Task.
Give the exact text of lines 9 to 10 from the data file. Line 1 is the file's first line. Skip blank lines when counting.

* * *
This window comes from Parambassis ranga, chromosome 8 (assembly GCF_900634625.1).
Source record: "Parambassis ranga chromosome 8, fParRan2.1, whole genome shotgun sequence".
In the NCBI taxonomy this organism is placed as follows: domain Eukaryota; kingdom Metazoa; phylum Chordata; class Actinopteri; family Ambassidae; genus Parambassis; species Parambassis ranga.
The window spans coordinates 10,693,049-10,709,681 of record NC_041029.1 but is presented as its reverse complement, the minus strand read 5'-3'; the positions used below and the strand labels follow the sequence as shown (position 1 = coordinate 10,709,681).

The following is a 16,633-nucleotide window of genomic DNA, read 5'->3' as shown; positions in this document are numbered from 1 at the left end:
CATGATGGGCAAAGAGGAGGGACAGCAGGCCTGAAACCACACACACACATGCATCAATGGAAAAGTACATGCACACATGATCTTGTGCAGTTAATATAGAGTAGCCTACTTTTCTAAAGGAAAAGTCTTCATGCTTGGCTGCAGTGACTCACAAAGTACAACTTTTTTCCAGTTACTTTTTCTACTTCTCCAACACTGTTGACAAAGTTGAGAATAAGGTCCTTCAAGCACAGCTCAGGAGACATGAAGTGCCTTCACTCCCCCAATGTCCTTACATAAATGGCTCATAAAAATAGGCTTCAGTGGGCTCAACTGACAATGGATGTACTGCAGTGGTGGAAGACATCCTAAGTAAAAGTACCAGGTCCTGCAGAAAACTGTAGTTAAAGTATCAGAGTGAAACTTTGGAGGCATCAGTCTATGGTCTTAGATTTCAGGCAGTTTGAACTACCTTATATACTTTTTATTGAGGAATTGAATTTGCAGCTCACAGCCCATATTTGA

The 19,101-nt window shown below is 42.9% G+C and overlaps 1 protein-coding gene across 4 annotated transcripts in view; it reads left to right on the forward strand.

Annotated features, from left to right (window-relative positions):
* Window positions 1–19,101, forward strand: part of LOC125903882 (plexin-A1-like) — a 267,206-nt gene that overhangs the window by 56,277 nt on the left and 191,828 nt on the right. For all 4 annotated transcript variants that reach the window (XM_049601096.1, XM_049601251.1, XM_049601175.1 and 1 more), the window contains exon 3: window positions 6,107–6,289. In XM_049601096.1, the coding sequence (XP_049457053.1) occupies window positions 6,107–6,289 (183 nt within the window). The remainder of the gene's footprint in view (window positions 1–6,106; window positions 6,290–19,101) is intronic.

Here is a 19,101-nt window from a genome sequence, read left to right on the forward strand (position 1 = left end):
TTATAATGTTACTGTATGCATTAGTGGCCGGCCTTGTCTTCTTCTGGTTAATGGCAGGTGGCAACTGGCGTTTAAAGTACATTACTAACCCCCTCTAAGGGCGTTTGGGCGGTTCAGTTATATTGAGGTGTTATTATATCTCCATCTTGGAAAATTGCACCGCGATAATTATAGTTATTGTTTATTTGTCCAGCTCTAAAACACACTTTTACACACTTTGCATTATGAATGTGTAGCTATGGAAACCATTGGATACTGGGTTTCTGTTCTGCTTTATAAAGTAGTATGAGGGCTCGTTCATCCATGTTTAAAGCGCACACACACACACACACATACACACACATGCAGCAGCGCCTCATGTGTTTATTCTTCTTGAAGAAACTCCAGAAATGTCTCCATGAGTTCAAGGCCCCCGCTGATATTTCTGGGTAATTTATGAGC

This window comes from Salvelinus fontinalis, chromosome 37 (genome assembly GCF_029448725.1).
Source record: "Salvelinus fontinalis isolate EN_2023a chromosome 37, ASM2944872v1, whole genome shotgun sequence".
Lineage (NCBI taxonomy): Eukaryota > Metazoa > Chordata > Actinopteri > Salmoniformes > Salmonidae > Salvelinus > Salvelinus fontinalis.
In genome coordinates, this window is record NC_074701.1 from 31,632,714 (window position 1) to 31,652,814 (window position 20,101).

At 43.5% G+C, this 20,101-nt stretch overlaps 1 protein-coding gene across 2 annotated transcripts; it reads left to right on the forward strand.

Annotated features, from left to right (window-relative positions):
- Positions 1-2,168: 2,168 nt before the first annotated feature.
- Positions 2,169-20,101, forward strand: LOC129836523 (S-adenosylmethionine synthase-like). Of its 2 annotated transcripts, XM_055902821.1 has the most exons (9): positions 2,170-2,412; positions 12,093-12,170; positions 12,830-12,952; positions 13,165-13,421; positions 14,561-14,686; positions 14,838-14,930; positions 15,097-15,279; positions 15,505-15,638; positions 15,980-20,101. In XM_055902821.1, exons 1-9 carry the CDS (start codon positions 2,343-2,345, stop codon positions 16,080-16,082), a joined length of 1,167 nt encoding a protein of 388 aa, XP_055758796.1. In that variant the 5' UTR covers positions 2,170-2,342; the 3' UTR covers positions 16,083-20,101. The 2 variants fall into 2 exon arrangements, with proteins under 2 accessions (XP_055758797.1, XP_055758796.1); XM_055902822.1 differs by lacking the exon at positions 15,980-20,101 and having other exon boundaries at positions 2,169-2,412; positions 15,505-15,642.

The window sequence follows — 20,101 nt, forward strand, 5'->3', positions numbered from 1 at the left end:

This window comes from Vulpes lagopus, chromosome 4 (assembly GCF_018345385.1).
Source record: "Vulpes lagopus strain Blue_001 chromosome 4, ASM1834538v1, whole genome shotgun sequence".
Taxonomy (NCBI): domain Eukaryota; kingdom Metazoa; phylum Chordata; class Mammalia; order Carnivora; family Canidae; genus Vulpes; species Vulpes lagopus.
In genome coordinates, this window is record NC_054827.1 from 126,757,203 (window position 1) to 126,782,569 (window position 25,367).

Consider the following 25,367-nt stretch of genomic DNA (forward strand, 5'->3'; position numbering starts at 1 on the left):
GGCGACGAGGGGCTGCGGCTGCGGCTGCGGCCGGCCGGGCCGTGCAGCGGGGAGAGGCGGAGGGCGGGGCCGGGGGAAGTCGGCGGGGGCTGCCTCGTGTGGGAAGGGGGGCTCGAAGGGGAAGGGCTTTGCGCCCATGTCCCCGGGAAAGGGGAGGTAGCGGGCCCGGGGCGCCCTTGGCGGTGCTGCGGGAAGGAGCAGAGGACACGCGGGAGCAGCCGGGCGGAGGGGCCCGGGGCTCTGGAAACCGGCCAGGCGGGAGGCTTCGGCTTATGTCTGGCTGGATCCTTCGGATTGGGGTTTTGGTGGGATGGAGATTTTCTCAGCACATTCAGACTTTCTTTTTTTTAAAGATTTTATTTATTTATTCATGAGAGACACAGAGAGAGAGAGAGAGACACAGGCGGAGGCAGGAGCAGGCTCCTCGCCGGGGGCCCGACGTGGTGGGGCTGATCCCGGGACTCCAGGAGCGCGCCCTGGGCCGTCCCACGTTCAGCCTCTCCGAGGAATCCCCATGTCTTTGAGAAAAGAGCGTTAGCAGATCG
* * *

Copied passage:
* Window positions 1–19,101, forward strand: part of LOC125903882 (plexin-A1-like) — a 267,206-nt gene that overhangs the window by 56,277 nt on the left and 191,828 nt on the right. For all 4 annotated transcript variants that reach the window (XM_049601096.1, XM_049601251.1, XM_049601175.1 and 1 more), the window contains exon 3: window positions 6,107–6,289. In XM_049601096.1, the coding sequence (XP_049457053.1) occupies window positions 6,107–6,289 (183 nt within the window). The remainder of the gene's footprint in view (window positions 1–6,106; window positions 6,290–19,101) is intronic.

Here is a 19,101-nt window from a genome sequence, read left to right on the forward strand (position 1 = left end):